He might fault us, too, for glibly appropriating the title of his famous 1896 address in Alexander Hall, “Princeton in the Nation’s Service.” Have we stopped to ask what he actually meant by it? He stressed that college education is a rare privilege (much rarer in his day than ours). Being lucky enough to obtain such an education obliges a person to take on a leadership role for the good of the nation. It can be a big role or a small one — that doesn’t matter. His point was that every graduate should think of himself or herself as burdened with a lofty duty to provide some leadership. Everything the faculty teaches should be aimed toward “Princeton in the Nation’s Service.” For Wilson, this meant that it ought to give a broad, general training, rooted in great historical ideas. General training produces flexible minds that can respond to any contingency, he said, and people who are not self-obsessed but who sympathetically find common ground with all American types.
“In the Nation’s Service” — it has a fine ring, but Wilson might not think American universities are applying his words as he meant them. He probably would find our curricula a rabbit warren of subspecialties: courses so narrow that they once would have been reserved for the graduate level; and choices so obscure that they seemingly are designed to chase the young mind down a corridor of theory or deepen the groove of pre-existing ideological affinities. Wilson believed undergraduates needed to grasp the big picture if they were going to lead society effectively someday. Miscellaneous, trivial, or trendy offerings produced only confusion, not the clear vision he insisted was critical for bold, broad-minded service to the nation.
His radical policies came down hard on professors. He wanted only “normal men,” no strange prigs or pedants, even if they did happen to be the world’s top experts in Widget Studies. When he hired his 50 preceptors, he interviewed them in his study in Prospect, to be sure they had good personalities. This sounds fluffy, but he had a serious pedagogical purpose: He was sure that undergraduates cannot learn from teachers they don’t relate to or like. Learning, he thought, is about being emotionally inspired to emulate the life of the mind, not just swallowing facts and theories. We could chuckle at this, except that he had some success. Witness preceptor Christian Gauss, a man who, as a generalist, would have little chance of being hired today but who was almost worshiped by his students — people like Judge Harold Medina 1909, Edmund Wilson ’16, and F. Scott Fitzgerald ’17 — as an inspiring intellectual, whose love of thinking and literature remained with them all their lives.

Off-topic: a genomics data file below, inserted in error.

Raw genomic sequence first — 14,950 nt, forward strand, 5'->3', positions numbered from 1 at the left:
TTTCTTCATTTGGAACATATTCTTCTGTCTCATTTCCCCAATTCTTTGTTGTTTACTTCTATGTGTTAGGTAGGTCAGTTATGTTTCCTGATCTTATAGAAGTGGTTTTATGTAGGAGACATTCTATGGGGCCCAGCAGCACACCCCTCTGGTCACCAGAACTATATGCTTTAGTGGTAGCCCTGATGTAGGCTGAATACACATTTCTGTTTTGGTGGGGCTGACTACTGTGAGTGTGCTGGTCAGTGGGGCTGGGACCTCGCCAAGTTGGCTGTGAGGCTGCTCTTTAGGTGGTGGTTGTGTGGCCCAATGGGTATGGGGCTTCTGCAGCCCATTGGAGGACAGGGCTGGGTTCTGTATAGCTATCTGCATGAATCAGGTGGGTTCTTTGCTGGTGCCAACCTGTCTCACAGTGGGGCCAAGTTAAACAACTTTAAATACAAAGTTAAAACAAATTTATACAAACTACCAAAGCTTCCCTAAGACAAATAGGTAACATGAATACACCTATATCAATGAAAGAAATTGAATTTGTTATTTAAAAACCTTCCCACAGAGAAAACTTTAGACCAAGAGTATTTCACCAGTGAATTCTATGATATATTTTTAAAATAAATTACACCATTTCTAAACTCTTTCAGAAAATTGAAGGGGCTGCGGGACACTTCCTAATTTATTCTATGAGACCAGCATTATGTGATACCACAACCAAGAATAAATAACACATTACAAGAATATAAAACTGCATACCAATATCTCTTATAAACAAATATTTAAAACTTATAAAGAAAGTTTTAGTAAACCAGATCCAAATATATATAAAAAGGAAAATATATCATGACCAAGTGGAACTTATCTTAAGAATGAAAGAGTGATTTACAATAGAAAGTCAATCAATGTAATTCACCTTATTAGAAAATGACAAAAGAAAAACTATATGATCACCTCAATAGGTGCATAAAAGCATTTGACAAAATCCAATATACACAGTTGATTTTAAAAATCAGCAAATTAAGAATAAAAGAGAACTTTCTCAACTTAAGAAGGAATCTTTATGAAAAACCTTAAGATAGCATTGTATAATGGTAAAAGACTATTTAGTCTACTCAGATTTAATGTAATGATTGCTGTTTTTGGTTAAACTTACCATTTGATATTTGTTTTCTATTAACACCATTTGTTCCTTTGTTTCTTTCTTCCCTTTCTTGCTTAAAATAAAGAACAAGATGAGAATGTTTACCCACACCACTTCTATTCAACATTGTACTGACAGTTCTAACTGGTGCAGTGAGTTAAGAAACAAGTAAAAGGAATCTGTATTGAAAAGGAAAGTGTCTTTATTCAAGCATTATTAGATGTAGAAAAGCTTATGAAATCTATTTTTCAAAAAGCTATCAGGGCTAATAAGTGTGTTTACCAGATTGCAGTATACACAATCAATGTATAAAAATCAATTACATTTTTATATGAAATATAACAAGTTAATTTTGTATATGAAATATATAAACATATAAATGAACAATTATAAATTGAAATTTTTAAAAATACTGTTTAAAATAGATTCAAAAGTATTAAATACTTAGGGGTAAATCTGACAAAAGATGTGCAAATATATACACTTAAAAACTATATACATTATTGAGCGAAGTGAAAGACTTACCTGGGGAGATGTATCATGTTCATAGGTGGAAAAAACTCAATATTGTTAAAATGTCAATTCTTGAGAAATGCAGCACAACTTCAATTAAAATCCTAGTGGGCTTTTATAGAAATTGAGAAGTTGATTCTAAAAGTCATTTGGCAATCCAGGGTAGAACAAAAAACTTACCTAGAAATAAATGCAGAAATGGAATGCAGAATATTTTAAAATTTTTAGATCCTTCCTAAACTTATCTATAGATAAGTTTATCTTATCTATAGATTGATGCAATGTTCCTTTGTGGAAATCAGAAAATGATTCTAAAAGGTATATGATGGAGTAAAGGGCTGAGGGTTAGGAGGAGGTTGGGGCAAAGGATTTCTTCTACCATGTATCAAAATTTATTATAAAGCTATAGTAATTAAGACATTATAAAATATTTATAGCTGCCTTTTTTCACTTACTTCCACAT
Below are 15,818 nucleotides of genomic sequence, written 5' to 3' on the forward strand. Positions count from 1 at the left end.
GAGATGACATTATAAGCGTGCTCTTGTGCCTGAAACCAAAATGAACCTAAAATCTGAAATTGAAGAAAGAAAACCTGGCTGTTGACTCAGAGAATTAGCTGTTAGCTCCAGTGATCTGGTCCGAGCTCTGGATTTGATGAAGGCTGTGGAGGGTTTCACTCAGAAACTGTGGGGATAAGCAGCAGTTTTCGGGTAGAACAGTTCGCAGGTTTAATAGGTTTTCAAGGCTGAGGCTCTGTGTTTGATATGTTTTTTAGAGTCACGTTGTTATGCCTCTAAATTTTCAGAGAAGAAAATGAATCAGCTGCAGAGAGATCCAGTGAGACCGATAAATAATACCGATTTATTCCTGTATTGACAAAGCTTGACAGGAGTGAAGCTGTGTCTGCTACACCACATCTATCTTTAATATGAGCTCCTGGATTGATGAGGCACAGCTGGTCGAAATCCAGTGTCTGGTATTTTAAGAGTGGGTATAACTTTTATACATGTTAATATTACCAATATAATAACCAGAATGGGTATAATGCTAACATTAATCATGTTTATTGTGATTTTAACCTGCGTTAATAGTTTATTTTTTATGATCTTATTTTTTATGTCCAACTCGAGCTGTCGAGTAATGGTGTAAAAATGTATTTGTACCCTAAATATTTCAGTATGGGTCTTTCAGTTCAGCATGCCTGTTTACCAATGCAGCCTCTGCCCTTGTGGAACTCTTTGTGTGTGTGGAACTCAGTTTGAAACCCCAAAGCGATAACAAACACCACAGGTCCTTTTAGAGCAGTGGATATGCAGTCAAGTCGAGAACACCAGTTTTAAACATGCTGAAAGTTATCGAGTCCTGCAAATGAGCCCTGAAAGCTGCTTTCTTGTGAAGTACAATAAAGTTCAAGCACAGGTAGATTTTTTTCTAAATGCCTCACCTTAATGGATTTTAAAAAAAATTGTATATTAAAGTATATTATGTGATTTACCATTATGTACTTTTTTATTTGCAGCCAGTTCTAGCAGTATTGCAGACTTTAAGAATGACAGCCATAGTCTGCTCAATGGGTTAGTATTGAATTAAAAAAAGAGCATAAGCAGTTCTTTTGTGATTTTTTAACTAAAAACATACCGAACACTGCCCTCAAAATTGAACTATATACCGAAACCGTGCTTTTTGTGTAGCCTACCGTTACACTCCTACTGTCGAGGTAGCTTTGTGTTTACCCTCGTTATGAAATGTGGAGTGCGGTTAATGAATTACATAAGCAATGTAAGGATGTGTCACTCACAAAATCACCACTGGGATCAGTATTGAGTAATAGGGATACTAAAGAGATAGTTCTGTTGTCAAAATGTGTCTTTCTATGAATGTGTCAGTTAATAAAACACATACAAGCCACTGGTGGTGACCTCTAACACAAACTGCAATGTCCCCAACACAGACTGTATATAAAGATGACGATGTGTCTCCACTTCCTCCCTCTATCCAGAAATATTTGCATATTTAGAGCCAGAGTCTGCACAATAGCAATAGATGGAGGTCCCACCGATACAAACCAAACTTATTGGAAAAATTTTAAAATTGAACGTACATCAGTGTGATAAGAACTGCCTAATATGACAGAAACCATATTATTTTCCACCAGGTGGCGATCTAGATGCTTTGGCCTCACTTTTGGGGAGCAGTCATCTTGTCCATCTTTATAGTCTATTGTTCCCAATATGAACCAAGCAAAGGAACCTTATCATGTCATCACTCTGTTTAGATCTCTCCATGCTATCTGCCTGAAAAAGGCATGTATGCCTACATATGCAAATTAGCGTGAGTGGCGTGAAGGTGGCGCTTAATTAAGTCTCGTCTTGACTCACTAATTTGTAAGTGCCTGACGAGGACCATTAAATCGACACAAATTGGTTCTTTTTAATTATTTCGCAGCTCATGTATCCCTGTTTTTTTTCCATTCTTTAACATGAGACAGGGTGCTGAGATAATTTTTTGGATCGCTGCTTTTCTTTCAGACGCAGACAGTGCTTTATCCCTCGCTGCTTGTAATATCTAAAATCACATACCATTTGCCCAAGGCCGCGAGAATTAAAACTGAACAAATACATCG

I heard recently that people may one day live to be 150. Imagine if Woodrow Wilson had lived that long — he would be with us today, in the year of his sesquicentennial. I can imagine him banging down the door of the president’s office in Nassau Hall, wanting his job back, ready to institute a few reforms. How he would gnash his teeth to see Prospect Avenue still lined with eating clubs (though fewer than in Wilson’s day) and to learn that registered extracurricular organizations now number 240. The new Whitman College might please him, however — his quad plan attempted at last. His fondest dream was that the American university would be reborn in the quads: members of the community rubbing shoulders with each other, from the grayest professor to the greenest freshman, in “a vital academic family” where social distinctions would evaporate, trivial topics be forgotten, and great ideas flourish. His vision was Olympian, his temperament sharp and impatient — and if the old warrior showed up today, we would hardly know what to do with him. Indeed, his contemporaries were perplexed, too. He seemed to have descended from some mountaintop, bringing an ideal educational vision of doubtful relevance to a cold, hard world where expediency and pragmatism rule.
Perhaps it is just as well that mortal life is brief, that Woodrow Wilson is not coming back to break our china. At his memorial service in Alexander Hall, his friend Melancthon Jacobus 1877 quoted Emerson: “Beware when the great God lets loose a thinker on this planet. Then all things are at risk. It is as when a conflagration has broken out in a great city, and no man knows what is safe, or where it will end.”
W. Barksdale Maynard ’88 is the author of Architecture in the United States, 1800–1850 and Walden Pond: A History. He is writing a book on Woodrow Wilson at Princeton.